Acta Vet. Brno 2016, 85: 223-226

Presence of Anti-Toxocara Antibodies in Sheep from the State of Mexico

Camilo Romero1, Rafael Heredia2, Saira Aguilar1, Nadyeli Nava2, Jocelyn Pineda1

1Centro Universitario UAEM Amecameca, Amecameca, México
2Doctorado en Ciencias Agropecuarias y Recursos Naturales, Toluca, México

Received September 8, 2015
Accepted August 31, 2016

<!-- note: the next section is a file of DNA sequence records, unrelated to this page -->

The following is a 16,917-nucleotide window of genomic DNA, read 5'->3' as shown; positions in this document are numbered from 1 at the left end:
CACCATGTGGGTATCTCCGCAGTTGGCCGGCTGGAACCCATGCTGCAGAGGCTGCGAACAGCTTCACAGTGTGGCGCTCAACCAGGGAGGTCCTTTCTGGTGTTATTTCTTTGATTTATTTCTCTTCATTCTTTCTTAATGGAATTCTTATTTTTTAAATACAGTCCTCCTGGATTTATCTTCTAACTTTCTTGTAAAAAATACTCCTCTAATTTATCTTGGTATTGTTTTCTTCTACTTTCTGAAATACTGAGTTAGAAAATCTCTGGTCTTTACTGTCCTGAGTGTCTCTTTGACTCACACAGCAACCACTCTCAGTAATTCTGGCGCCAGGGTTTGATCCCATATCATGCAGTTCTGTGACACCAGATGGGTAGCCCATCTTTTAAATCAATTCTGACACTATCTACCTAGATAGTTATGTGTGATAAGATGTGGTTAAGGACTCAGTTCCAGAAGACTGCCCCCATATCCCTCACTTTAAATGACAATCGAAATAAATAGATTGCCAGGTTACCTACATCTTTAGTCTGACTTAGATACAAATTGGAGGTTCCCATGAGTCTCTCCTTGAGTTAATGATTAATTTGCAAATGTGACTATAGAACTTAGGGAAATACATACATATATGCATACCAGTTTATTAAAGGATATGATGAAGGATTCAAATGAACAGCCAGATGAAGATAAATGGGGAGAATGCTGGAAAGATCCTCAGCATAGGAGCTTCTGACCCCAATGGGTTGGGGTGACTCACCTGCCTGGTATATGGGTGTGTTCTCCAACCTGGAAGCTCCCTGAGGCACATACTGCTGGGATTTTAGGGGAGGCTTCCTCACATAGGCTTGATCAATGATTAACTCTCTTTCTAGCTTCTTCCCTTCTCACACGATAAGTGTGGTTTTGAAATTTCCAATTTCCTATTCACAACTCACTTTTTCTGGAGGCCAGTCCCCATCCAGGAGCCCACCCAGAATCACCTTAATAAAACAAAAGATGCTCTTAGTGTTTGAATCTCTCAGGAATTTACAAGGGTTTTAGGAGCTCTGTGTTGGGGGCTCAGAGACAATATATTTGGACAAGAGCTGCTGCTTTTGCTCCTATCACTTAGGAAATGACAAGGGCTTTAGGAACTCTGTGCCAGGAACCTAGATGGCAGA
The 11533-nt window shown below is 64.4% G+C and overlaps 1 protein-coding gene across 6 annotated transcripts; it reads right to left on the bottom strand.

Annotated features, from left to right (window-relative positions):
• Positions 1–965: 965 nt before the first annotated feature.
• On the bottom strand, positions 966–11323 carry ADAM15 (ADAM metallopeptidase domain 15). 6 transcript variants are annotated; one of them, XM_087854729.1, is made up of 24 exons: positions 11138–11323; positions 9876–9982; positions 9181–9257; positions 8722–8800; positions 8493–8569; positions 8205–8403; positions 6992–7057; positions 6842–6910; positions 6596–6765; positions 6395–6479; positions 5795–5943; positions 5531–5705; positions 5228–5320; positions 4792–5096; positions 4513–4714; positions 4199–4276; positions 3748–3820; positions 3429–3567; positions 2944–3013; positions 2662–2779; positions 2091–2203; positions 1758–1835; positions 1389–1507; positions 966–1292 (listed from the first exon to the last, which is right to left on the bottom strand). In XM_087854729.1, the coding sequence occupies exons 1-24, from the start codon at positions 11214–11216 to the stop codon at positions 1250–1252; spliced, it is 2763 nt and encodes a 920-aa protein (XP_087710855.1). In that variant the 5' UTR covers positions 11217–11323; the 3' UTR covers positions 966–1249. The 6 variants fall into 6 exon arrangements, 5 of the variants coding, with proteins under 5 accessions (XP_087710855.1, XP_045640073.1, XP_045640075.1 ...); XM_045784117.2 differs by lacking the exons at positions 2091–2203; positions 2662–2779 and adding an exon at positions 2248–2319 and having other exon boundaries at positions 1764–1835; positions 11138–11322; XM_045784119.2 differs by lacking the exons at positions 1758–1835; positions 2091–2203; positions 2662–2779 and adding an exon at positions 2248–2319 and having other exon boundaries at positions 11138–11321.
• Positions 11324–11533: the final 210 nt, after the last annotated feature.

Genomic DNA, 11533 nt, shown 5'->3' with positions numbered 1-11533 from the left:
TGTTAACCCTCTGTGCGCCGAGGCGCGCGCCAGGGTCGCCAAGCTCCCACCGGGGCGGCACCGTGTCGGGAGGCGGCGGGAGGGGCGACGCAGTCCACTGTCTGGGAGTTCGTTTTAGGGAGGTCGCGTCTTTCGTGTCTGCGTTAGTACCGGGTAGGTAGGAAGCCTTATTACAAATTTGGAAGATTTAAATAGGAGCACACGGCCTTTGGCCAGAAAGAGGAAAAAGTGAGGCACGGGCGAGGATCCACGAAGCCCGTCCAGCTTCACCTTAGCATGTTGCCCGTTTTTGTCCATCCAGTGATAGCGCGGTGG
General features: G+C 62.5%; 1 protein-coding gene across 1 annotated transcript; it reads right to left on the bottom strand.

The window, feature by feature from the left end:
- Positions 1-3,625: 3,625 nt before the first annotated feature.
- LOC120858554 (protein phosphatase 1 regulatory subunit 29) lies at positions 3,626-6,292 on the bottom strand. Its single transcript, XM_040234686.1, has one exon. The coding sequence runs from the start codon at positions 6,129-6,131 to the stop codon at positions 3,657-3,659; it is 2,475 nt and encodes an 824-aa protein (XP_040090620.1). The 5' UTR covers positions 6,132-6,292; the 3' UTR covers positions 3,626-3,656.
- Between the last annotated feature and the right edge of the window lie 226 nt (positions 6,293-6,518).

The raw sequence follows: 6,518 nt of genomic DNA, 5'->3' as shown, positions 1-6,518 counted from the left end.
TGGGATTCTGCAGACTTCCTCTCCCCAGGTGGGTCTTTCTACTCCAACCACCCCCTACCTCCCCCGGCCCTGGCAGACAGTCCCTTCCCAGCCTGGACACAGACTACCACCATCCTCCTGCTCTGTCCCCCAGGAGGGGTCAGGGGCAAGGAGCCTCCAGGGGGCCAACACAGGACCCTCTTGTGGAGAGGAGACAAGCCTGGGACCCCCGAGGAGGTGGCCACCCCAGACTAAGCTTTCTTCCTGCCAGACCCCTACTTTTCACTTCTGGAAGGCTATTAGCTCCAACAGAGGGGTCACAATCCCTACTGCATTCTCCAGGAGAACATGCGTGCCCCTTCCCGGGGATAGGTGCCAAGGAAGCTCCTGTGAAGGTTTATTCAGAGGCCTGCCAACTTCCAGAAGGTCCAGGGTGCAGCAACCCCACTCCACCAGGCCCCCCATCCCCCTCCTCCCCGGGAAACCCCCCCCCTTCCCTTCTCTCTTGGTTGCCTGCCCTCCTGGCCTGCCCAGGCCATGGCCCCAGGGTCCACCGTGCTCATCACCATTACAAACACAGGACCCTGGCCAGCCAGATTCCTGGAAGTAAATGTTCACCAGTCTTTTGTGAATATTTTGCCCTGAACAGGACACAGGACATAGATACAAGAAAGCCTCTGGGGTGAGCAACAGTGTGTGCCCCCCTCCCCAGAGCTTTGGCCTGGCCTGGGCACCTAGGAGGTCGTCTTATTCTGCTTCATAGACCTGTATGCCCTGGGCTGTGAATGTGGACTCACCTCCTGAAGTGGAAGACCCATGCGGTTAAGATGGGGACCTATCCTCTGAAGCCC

Toxocariasis is a parasitic zoonosis caused by the nematode Toxocara canis, and less frequently Toxocara cati, whose final hosts are the dog and cat, respectively. It is acquired by the ingestion of embryonated parasite eggs; the ingestion of meat from animals carrying cystic larvae plays a central role in this disease. The study was conducted in Ayapango, Mexico. Ninety-two sheep where used, of which 72 were females and 20 males. The total prevalence of anti-Toxocara antibodies was 15.21% (14/92), ranging from 17.24% in the one to six months age group to 14.28% in the group older sheep six months, with a higher percentage in females (19.44%) compared to males (5.0%), with a significant difference between positive males and females older than six months of age (Chi-square test = 4.22, P < 0.05). The prevalence of anti-Toxocara antibodies in sheep suggests that a high number of animals are infected with Toxocara spp. The consumption of meat from paratenic hosts, including sheep, is considered a means of transmission of toxocariasis to humans.


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